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This works for the BJP, which can then take the UPPL’s help in the Assembly elections. Observers say that BTC elections usually have a bearing on the Assembly elections as well. “The BTR region accounts for 12 Assembly seats [out of 126 in Assam],” said Dr Sangrang Brahma, Librarian, Bodoland University, “So, whoever wins in the BTC elections can potentially be kingmaker in the Assembly elections. Moreover, the BTC prefers to be on good terms with those in power at the state level — to ensure that the Council gets funding.”
To what extent can the demography of the BTR districts influence the elections?
The BTR is home to a number of communities, apart from Bodos: Bengali Muslims, Assamese, Adivasis, Koch-Rajbongshis, Rabhas, Garos, Nepalis etc. While official demographics of the non-Bodo and Bodo populations are not available, it is estimated that the non-Bodo communities account for nearly 70% of the population. Rifts (violent clashes in 2012 and 2014) between non-Bodos and Bodos have marked the region — and it often plays out politically during Lok Sabha elections, where one seat (Kokrajhar) coves the four BTR districts. For example, in 2014 and 2019 Lok Sabha elections, the non-Bodo votes consolidated in favour of Naba Kumar Sarania, a former United Liberation Front of Asom militant, who contested as an independent.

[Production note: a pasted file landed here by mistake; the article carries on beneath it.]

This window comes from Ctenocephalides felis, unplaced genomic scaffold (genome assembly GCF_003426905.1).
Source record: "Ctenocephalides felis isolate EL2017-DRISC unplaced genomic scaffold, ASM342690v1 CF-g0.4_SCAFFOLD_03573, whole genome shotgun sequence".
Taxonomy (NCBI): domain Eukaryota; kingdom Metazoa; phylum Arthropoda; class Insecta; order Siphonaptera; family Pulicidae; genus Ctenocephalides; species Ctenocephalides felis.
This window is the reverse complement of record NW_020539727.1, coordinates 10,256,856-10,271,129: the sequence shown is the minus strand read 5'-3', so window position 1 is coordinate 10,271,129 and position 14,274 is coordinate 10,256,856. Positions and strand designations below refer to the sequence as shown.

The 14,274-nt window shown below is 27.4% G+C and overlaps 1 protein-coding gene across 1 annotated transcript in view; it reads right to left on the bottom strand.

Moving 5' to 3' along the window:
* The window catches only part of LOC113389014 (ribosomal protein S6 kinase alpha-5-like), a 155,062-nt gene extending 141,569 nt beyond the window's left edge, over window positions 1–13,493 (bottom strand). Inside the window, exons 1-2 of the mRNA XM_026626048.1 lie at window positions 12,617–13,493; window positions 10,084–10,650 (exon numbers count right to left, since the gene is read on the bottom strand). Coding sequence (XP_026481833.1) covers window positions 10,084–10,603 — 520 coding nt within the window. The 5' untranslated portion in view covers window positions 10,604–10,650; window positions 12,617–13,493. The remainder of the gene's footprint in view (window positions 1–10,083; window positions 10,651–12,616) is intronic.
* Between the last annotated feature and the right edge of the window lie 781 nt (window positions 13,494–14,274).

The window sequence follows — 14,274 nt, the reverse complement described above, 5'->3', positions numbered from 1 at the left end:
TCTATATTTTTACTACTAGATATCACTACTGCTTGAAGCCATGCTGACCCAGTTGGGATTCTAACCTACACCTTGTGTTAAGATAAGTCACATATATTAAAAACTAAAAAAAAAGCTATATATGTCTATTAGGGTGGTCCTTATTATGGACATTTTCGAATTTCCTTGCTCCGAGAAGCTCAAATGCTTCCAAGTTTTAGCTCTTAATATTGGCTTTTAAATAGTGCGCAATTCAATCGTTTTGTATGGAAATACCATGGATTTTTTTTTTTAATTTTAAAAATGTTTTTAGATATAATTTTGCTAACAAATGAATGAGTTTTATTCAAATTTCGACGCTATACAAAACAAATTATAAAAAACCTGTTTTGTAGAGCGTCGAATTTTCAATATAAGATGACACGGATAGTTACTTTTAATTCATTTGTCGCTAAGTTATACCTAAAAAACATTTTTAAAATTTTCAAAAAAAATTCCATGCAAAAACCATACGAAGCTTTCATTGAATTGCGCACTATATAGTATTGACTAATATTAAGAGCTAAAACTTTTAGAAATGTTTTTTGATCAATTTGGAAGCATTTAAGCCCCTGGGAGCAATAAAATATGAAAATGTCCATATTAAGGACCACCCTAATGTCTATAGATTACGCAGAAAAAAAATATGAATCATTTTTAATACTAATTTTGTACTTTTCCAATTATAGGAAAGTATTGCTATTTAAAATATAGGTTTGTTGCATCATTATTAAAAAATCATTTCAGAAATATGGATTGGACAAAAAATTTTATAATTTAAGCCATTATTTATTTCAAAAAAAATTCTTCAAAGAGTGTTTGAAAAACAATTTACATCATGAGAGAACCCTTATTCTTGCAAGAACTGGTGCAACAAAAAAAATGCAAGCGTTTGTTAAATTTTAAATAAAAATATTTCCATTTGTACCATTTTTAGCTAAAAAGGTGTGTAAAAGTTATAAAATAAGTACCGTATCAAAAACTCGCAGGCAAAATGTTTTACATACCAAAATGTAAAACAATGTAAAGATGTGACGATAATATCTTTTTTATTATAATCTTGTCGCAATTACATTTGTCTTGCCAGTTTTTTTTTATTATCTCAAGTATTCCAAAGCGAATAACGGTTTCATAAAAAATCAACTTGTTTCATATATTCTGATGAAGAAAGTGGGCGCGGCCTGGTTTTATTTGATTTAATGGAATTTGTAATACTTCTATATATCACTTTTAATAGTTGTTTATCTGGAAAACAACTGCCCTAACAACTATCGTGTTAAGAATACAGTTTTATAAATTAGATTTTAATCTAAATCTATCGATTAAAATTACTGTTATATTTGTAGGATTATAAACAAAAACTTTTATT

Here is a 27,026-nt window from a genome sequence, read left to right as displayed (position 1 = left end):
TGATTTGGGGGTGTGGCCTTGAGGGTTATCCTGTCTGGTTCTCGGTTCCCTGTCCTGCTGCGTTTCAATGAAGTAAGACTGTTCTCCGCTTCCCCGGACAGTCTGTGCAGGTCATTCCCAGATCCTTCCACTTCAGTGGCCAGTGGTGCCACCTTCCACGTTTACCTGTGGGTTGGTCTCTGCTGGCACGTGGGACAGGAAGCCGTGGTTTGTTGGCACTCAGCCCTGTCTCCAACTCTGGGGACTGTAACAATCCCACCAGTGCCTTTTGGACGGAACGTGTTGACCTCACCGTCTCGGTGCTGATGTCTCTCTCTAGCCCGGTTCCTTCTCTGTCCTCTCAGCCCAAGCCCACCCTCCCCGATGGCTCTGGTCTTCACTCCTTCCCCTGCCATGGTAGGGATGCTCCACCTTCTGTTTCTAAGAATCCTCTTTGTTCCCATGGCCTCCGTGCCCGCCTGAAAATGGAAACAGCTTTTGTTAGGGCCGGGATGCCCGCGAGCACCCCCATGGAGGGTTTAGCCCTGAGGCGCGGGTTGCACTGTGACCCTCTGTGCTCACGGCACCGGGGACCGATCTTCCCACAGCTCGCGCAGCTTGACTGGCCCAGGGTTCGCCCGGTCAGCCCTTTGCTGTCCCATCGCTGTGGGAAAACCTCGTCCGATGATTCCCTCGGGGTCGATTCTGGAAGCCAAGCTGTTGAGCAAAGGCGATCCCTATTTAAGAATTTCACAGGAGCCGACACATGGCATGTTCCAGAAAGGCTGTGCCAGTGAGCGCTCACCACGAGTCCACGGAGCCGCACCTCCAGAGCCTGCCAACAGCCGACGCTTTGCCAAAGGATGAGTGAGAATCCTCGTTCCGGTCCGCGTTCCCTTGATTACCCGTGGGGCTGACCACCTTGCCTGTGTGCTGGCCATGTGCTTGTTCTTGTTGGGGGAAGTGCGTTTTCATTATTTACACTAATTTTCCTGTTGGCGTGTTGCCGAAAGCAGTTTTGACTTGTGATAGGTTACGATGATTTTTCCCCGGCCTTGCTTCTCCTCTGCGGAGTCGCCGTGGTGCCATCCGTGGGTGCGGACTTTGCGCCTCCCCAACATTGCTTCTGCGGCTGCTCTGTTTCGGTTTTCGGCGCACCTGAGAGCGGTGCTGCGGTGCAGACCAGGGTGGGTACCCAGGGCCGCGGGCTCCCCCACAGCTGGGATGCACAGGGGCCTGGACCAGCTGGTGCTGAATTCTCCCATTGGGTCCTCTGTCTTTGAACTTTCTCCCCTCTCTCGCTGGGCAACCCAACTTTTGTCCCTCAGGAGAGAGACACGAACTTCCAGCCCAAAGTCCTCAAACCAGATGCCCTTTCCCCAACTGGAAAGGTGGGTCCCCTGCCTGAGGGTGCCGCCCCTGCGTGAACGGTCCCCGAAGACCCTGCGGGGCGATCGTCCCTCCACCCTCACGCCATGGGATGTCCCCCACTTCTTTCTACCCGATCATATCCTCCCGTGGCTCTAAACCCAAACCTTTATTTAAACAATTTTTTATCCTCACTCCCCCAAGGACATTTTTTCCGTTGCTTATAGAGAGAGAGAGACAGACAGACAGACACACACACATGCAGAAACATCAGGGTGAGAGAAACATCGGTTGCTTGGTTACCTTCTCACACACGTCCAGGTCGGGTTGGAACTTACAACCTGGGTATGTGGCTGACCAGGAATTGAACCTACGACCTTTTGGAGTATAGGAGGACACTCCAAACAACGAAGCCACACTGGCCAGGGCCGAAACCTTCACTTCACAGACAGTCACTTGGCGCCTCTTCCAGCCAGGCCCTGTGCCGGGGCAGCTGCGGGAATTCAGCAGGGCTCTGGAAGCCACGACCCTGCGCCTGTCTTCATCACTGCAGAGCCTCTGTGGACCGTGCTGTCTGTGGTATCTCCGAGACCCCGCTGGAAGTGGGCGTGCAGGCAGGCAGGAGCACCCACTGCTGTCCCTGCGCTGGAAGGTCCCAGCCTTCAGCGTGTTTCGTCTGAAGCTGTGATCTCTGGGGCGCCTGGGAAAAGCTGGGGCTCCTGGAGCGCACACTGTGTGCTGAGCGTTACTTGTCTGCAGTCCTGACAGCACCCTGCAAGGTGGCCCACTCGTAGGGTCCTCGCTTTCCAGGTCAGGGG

The Lok Sabha seat, 6 of 12 Assembly seats, and 30 of 40 seats in the BTC are reserved for STs. However, because of the demographic deficit of the Bodos, the non-Bodo vote if consolidated can be decisive.
Which are the other parties in the fray?
Apart from the UPPL, BJP and BPF, the Congress and the AIUDF have allied and are contesting 19 seats. MP Sarania has launched the Gana Surakha Party (GSP), which is contesting all 40 seats.